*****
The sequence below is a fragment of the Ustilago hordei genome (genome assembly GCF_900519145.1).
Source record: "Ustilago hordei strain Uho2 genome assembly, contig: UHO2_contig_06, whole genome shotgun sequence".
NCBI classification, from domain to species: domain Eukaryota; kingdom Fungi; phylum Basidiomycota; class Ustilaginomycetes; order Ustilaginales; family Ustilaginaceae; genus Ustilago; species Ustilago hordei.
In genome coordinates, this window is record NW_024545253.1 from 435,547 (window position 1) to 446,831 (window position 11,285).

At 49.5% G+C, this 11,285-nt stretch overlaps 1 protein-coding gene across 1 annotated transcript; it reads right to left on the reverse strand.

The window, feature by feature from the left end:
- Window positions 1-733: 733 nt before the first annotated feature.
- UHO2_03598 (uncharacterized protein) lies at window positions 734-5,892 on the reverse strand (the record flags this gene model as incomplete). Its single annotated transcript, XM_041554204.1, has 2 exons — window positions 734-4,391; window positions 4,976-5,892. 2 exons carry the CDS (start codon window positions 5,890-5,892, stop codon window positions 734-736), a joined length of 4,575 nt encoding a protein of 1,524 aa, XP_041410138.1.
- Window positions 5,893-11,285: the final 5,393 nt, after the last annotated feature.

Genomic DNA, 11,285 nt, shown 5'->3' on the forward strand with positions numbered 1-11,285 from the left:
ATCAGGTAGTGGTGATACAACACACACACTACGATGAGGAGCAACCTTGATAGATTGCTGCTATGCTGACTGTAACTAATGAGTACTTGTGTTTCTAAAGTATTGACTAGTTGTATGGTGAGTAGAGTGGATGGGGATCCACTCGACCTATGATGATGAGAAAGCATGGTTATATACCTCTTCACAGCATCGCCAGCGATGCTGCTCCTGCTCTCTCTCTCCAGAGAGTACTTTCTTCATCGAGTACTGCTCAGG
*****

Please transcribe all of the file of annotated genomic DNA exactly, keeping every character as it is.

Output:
The sequence below is a fragment of the Ustilago hordei genome (genome assembly GCF_900519145.1).
Source record: "Ustilago hordei strain Uho2 genome assembly, contig: UHO2_contig_06, whole genome shotgun sequence".
NCBI classification, from domain to species: domain Eukaryota; kingdom Fungi; phylum Basidiomycota; class Ustilaginomycetes; order Ustilaginales; family Ustilaginaceae; genus Ustilago; species Ustilago hordei.
In genome coordinates, this window is record NW_024545253.1 from 435,547 (window position 1) to 446,831 (window position 11,285).

At 49.5% G+C, this 11,285-nt stretch overlaps 1 protein-coding gene across 1 annotated transcript; it reads right to left on the reverse strand.

The window, feature by feature from the left end:
- Window positions 1-733: 733 nt before the first annotated feature.
- UHO2_03598 (uncharacterized protein) lies at window positions 734-5,892 on the reverse strand (the record flags this gene model as incomplete). Its single annotated transcript, XM_041554204.1, has 2 exons — window positions 734-4,391; window positions 4,976-5,892. 2 exons carry the CDS (start codon window positions 5,890-5,892, stop codon window positions 734-736), a joined length of 4,575 nt encoding a protein of 1,524 aa, XP_041410138.1.
- Window positions 5,893-11,285: the final 5,393 nt, after the last annotated feature.

Genomic DNA, 11,285 nt, shown 5'->3' on the forward strand with positions numbered 1-11,285 from the left:
ATCAGGTAGTGGTGATACAACACACACACTACGATGAGGAGCAACCTTGATAGATTGCTGCTATGCTGACTGTAACTAATGAGTACTTGTGTTTCTAAAGTATTGACTAGTTGTATGGTGAGTAGAGTGGATGGGGATCCACTCGACCTATGATGATGAGAAAGCATGGTTATATACCTCTTCACAGCATCGCCAGCGATGCTGCTCCTGCTCTCTCTCTCCAGAGAGTACTTTCTTCATCGAGTACTGCTCAGG